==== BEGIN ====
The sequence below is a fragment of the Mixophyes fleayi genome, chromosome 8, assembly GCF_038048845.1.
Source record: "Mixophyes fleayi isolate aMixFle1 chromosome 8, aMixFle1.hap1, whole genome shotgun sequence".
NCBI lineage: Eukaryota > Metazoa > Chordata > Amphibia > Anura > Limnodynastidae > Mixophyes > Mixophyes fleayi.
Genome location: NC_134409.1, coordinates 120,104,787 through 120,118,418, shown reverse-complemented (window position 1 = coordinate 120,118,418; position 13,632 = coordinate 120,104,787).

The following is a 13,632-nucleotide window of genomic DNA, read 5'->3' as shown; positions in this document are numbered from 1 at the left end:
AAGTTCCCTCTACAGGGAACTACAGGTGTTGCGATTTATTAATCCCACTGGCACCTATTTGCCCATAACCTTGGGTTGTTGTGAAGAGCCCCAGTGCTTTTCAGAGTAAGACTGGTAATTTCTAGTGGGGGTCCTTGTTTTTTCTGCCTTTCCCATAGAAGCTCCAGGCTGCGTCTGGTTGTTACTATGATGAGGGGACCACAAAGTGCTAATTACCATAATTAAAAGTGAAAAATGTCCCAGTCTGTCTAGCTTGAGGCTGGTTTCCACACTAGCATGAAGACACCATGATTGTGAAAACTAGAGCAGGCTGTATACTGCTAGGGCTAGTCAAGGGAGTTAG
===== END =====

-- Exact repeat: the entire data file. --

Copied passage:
The sequence below is a fragment of the Mixophyes fleayi genome, chromosome 8, assembly GCF_038048845.1.
Source record: "Mixophyes fleayi isolate aMixFle1 chromosome 8, aMixFle1.hap1, whole genome shotgun sequence".
NCBI lineage: Eukaryota > Metazoa > Chordata > Amphibia > Anura > Limnodynastidae > Mixophyes > Mixophyes fleayi.
Genome location: NC_134409.1, coordinates 120,104,787 through 120,118,418, shown reverse-complemented (window position 1 = coordinate 120,118,418; position 13,632 = coordinate 120,104,787).

The following is a 13,632-nucleotide window of genomic DNA, read 5'->3' as shown; positions in this document are numbered from 1 at the left end:
AAGTTCCCTCTACAGGGAACTACAGGTGTTGCGATTTATTAATCCCACTGGCACCTATTTGCCCATAACCTTGGGTTGTTGTGAAGAGCCCCAGTGCTTTTCAGAGTAAGACTGGTAATTTCTAGTGGGGGTCCTTGTTTTTTCTGCCTTTCCCATAGAAGCTCCAGGCTGCGTCTGGTTGTTACTATGATGAGGGGACCACAAAGTGCTAATTACCATAATTAAAAGTGAAAAATGTCCCAGTCTGTCTAGCTTGAGGCTGGTTTCCACACTAGCATGAAGACACCATGATTGTGAAAACTAGAGCAGGCTGTATACTGCTAGGGCTAGTCAAGGGAGTTAG